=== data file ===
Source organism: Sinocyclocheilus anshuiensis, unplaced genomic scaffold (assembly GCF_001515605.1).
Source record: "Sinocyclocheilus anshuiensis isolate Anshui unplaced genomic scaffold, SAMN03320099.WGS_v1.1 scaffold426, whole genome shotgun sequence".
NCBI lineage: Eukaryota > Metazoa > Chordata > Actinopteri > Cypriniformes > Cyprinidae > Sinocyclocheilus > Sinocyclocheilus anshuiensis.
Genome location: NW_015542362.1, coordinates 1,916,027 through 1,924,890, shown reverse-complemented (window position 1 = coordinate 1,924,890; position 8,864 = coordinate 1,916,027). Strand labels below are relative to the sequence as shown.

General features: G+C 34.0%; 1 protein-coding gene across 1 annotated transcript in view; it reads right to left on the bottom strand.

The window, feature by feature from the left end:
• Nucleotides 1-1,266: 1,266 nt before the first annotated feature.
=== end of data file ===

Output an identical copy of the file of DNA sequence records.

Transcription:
Source organism: Sinocyclocheilus anshuiensis, unplaced genomic scaffold (assembly GCF_001515605.1).
Source record: "Sinocyclocheilus anshuiensis isolate Anshui unplaced genomic scaffold, SAMN03320099.WGS_v1.1 scaffold426, whole genome shotgun sequence".
NCBI lineage: Eukaryota > Metazoa > Chordata > Actinopteri > Cypriniformes > Cyprinidae > Sinocyclocheilus > Sinocyclocheilus anshuiensis.
Genome location: NW_015542362.1, coordinates 1,916,027 through 1,924,890, shown reverse-complemented (window position 1 = coordinate 1,924,890; position 8,864 = coordinate 1,916,027). Strand labels below are relative to the sequence as shown.

General features: G+C 34.0%; 1 protein-coding gene across 1 annotated transcript in view; it reads right to left on the bottom strand.

The window, feature by feature from the left end:
• Nucleotides 1-1,266: 1,266 nt before the first annotated feature.